Do I have coronavirus, a bad cold, or something else? – Zimo News


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Symptoms of Covid and other respiratory infections are now very similar

As the latest version of the Omicron variant continues to spread rapidly, the official list of Covid symptoms has expanded in England – but not yet in the rest of the UK.

This Updated guidelines now list nine additional symptomsThese include sore throats, muscle aches, and diarrhea, but many of these are similar to cold and flu symptoms.

So how do you know if you have Covid, a bad cold or other illness?

What are the symptoms to watch out for?

The new list of Covid symptoms has been expanded from the original three:

It now includes nine other symptoms that are also common signs of other respiratory infections:

According to official advice, symptoms alone cannot tell if you have Covid-19, the flu or other respiratory infections.

But finding these symptoms can help reduce transmission to other more vulnerable people.

If you have any of these symptoms accompanied by a high temperature, or if you feel unwell to go to work or school, it is recommended that you stay home.

Are changes or loss of taste and smell always important?

It was one of three major Covid symptoms identified in the first two years of the pandemic, but appears to be less common in Omicron infections.

According to ZOE Covid, the five most common symptoms of people who tested positive for Covid were a runny nose (83%), fatigue (71%), sore throat (69%), headache (69%) and sneezing (68%) ) symptom app.

How do I know if I have a fever or a high temperature?

High temperatures of 37.8 degrees Celsius or higher can occur when the body is fighting off any infection, not just the coronavirus.

If you don’t have a thermometer, check to see if your (or the person you’re worried about) feels warm in your chest or back.

Colds are less likely to have high temperatures.

Diagram showing how to measure body temperature with different types of thermometers
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How do you know when to stay home?

if you have any of these symptoms Coupled with the heat or if you are feeling unwell and unable to carry out your normal activities, it is recommended that you stay at home in England.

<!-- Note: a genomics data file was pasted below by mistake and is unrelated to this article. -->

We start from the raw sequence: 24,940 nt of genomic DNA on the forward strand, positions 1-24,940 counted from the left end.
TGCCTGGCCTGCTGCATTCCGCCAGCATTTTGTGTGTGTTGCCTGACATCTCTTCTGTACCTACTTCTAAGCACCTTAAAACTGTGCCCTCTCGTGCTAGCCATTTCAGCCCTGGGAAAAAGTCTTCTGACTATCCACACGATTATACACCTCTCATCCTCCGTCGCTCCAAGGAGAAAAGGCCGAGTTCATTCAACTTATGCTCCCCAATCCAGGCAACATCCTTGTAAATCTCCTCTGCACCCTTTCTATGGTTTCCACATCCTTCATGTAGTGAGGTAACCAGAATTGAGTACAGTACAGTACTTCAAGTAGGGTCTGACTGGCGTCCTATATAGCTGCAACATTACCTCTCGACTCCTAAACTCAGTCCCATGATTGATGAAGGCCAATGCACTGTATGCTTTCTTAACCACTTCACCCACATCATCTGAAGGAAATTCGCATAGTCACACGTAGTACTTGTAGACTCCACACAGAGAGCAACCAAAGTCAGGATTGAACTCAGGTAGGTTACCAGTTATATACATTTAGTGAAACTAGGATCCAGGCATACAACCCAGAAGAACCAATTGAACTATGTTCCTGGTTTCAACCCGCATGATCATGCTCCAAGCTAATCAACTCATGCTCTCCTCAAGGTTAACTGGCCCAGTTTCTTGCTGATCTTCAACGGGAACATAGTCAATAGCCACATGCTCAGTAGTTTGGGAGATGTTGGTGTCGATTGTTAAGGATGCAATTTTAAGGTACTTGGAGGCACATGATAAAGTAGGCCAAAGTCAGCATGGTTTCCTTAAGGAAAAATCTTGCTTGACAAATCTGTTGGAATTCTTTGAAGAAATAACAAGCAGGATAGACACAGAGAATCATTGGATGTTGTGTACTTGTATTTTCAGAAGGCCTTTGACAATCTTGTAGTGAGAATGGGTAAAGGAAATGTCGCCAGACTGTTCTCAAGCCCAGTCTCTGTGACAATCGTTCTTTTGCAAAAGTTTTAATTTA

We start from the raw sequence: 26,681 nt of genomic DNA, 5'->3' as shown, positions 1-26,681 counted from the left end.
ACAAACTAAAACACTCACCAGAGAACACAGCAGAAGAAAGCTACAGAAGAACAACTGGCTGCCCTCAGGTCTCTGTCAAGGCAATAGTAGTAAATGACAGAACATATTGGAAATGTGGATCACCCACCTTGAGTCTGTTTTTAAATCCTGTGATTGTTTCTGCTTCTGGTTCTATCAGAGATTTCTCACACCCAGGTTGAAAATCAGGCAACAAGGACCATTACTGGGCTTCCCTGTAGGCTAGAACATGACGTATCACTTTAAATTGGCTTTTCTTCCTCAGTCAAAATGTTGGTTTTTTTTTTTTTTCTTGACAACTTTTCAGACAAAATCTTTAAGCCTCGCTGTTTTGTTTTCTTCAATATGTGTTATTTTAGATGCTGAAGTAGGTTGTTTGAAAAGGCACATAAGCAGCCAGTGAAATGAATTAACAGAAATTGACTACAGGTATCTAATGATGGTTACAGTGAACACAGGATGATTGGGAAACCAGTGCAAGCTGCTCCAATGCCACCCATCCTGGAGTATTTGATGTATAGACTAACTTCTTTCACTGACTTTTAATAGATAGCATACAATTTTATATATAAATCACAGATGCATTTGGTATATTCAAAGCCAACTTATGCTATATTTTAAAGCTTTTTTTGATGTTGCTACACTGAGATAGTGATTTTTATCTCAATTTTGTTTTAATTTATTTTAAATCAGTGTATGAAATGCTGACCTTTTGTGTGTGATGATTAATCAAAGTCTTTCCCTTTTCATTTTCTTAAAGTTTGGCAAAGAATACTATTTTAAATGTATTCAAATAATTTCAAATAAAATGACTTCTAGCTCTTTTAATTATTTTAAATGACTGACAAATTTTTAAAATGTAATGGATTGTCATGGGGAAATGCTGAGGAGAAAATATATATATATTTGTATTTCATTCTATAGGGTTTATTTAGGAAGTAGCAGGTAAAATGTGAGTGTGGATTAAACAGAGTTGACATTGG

You should avoid contact with other people, especially those who are at high risk of becoming seriously ill after contracting the new coronavirus.

Symptomatic people are no longer advised to take a Covid test in England, but if you test positive you should try to stay home and avoid contact with others for five days after passing the test.

Many people will no longer be contagious after five days, but some are still able to spread the virus for up to 10 days.

Symptomatic people are still advised to undergo PCR testing in Scotland and Northern Ireland, or lateral flow testing (LFT) in Wales. Anyone who tests positive in the three countries has been asked to self-isolate.

At the end of testing in Scotland, people who are not feeling well will be advised to stay home until they feel better.

How to reduce transmission in households?

The advice is to try to keep your distance from people you live with, especially those with weakened immune systems.

You can also open room windows for 10 minutes after the symptomatic person leaves.

Cleaning frequently touched surfaces, such as doorknobs and remote controls, can protect those in your home from COVID-19 and other viruses.

What if I have to leave the house?

If you cannot stay home when you are unwell, you can reduce your risk of spreading infection by:

Who are the high-risk groups for Covid?

For most vaccinated people — and children, even if they haven’t — Covid-19 infections are usually mild, usually lasting up to a week.

But some groups remain at higher risk and need protection from COVID-19 and other respiratory infections, including:

Some very young children born prematurely or with heart disease are also at risk of contracting RSV, another respiratory virus.

What if I am concerned about my symptoms?

As with any other mild respiratory illness, most people can be treated for Covid at home. You should get enough rest and drink water to stay hydrated.

You can take paracetamol for headaches and muscle soreness, but antibiotics don’t work against viral infections such as COVID-19.

If you have trouble breathing, contact your doctor or use NHS 111 coronavirus online service.

If you are concerned about sudden shortness of breath, call 999.

The NHS also recommends:

How to take care of yourself at home

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  • Omicron variant
  • influenza
  • coronavirus pandemic

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